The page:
Having concluded that the distinction to be made was between employee and non-employee *578 rather than between non-employee/off-duty employee and on-duty employee, that court stated, "This distinction is consistent with the language of Panella, Muniz, [v. United States, 305 F.2d 285 (2d Cir.) aff'd 374 U.S. 150, 83 S. Ct. 1850, 10 L. Ed. 2d 805] and the cases following them." Id. at 853. A careful and close reading of Panella evidences that the holding in Pennington is completely inconsistent with the Panella court's reasoning. The decision in Panella was to the effect that when the government would be liable on a respondeat superior theory for an assault committed by an agent/employee, a plaintiff cannot circumvent the bar of § 2680(h) by alleging a claim based on negligent supervision or management. However, when the government's sole liability would be based on negligence, the exclusion of § 2680(h) is inapplicable because the government could not be held responsible for the intentional tort even if the exemption did not exist. 216 F.2d at 624. (emphasis added).
The most recent decision which discusses the exemption provision of 28 U.S.C. § 2680(h) is Naisbitt v. United States, 611 F.2d 1350 (10th Cir. 1980). The claim in Naisbitt arose out of an incident where two off-duty airmen entered a retail store and committed various atrocious acts against the plaintiffs and the plaintiffs' decedents. The plaintiffs' claims were grounded on a theory of negligence of the government in failing to protect the public from the viciousness of servicemen. In finding that the claims were barred by § 2680(h), the Naisbitt court adopted the reasoning of the district court for the Eastern District of New York in Pennington. Id. at 1354, n. 2. As discussed earlier, the holding and rationale in Pennington was entirely inconsistent with the Panella decision and contrary to the most logical approach to this question. The Tenth Circuit in Naisbitt finally distinguished between non-employees and employees without regard to whether or not an employee is acting as an agent for the government at the time of the tortious conduct. Id. at 1356. Having made this determination, the court stated:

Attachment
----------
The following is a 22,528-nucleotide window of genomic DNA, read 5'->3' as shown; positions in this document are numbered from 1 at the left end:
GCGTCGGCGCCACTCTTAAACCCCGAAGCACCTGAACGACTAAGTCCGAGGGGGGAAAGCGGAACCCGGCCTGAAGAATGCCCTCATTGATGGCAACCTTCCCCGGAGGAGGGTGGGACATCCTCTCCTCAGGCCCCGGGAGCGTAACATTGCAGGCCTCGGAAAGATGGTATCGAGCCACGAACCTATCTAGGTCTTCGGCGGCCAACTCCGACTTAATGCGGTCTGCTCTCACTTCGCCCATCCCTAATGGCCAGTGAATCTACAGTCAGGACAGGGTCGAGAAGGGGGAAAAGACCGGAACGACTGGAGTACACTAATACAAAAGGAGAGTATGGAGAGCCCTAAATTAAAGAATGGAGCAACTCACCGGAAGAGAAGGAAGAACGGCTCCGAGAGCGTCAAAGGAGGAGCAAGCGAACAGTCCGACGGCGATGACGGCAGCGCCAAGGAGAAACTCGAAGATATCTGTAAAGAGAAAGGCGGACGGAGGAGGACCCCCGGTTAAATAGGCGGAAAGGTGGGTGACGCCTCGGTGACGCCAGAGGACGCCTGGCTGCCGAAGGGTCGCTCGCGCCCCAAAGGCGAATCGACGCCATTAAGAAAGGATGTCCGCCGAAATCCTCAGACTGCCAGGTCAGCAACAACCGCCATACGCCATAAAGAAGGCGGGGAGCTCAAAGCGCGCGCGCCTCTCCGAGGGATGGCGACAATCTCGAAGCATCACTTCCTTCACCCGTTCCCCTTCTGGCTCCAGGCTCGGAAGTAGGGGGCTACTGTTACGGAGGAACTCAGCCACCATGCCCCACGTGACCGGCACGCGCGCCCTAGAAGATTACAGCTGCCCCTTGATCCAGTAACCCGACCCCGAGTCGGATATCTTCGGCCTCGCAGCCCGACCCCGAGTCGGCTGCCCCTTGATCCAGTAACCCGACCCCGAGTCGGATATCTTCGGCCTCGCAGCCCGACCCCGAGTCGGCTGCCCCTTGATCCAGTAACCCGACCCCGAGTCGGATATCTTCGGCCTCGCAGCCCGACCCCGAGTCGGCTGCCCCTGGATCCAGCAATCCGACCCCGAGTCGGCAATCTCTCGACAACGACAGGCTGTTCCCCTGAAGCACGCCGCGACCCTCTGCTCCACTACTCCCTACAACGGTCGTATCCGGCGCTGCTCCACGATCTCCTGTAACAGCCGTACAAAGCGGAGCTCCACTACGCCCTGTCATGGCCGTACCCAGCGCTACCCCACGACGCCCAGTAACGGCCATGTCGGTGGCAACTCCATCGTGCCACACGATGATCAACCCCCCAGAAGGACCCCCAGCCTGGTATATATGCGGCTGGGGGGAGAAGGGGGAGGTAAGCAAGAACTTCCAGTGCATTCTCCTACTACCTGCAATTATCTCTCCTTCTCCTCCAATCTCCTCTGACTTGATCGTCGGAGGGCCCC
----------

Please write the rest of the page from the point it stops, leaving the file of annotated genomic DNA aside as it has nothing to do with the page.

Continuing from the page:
In any case in which the employee has intentionally injured another, the tort asserted against the government, regardless of whether it is called negligence, is indeed an intentional tort attributable to the government. This may well be because of the doctrine of respondeat superior or because the employee is closely related to the government.
It is simply incorrect that every tort committed by an employee is attributable to the government. Respondeat superior will not operate in every case to render the government liable. In fact, the Naisbitt court was faced with a factual situation where the employees were off-duty and not acting within the scope of their employment at the time of their tortious conduct. The court in Naisbitt failed to explain how the government could be held liable under respondeat superior for the intentional torts committed by the off-duty airmen even if the exclusion of § 2680(h) did not exist.